• If Crossrail 2 is built, there will obviously be a mega station at Euston St. Pancras.
  • But I believe that all the other improvements that will happen before HS2 opens may well be enough to cope with the extra capacity needed.
  • Obviously though, any improvements must not compromise the building of Crossrail’s mega-station.

In Should A Mega-Station Be Created At Kings Cross-St. Pancras-Euston?, I proposed a four-level mega-station.

  • Surface level – National Rail and HS2
  • Sub-surface level – Circle, Hammersmith and City and Metropolitan Lines
  • Deep level – Northern, Piccadilly and Victoria Lines.
  • Very deep level – Crossrail 2

Lines would be connected by escalators, travelators and lifts going all over the place.

It would not be that different to the double-ended Crossrail station at Moorgate-Liverpool Street station, which I described in London’s First Underground Roller Coaster, except that it connects three stations instead of two.

This would enable Crossrail 2 to be bored through at a deeper level after Euston station had been rebuilt for HS2.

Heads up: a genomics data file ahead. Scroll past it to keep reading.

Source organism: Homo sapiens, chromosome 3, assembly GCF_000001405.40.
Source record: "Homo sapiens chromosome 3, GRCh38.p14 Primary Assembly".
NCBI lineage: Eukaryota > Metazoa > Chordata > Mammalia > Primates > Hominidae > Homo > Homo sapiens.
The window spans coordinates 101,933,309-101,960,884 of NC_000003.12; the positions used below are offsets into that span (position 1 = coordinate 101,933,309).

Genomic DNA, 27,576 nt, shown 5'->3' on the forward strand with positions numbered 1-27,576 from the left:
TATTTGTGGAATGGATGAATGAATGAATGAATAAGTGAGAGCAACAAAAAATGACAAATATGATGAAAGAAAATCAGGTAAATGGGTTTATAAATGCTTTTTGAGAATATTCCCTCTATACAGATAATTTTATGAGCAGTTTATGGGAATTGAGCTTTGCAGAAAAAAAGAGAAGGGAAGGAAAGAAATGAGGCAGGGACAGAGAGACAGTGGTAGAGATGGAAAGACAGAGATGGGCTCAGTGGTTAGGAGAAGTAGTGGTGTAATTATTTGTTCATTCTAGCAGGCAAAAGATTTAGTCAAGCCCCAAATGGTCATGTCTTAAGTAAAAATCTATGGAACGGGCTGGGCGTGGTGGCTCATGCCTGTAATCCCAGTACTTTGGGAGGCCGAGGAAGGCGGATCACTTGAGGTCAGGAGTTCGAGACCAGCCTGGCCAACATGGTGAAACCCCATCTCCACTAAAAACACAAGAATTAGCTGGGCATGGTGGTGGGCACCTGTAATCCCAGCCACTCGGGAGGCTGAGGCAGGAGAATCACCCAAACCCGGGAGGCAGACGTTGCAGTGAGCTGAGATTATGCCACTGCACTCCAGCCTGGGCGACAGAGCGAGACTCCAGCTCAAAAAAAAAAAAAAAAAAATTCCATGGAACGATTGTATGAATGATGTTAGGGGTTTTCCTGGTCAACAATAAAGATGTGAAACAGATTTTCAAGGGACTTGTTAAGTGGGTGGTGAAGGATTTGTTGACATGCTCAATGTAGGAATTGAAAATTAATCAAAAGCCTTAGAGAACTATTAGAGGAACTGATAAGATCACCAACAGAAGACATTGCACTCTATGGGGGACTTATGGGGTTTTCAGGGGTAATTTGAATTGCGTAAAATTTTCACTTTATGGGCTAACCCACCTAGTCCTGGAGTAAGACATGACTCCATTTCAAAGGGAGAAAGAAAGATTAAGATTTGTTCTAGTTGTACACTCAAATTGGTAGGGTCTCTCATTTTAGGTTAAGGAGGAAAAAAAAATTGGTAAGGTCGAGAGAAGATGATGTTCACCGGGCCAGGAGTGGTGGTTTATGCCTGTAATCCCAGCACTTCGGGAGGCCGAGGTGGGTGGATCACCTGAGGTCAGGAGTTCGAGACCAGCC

In terms of Crossrail 2, the creation of the mega station at Euston St. Pancras could be the last project to be completed.

New Trains

This should be the easy bit, as surely using the same Class 345 trains on Crossrail and Crossrail 2, would be an objective, if it were possible.

The High Capacity Central Tunnel

I’ve never built a tunnel, although my software; Artemis helped to build the Channel Tunnel, but I would suspect that building the central tunnel for Crossrail 2 will be easier than building that for Crossrail.

So many things like riding a bike or sex are a lot easier the second time.

There must be so many lessons from Crossrail that can be applied to Crossrail 2.

If all of the central stations on the tunnel, from Dalston to Wimbledon, where there is interchange with Crossrail 2 can be made tunnel-ready, then I don’t see why boring the central tunnel can’t be one of the last jobs to be started.

The tunnel boring machines would then just pass through the stations to link them all together.

It’s probably not as simple as that, but it is going to be a lot easier job than Crossrail.

The Importance Of The Victoria Line

I’ve never seen this said before, but one of the keys to building Crossrail 2 is the Victoria Line or Dear Old Vicky.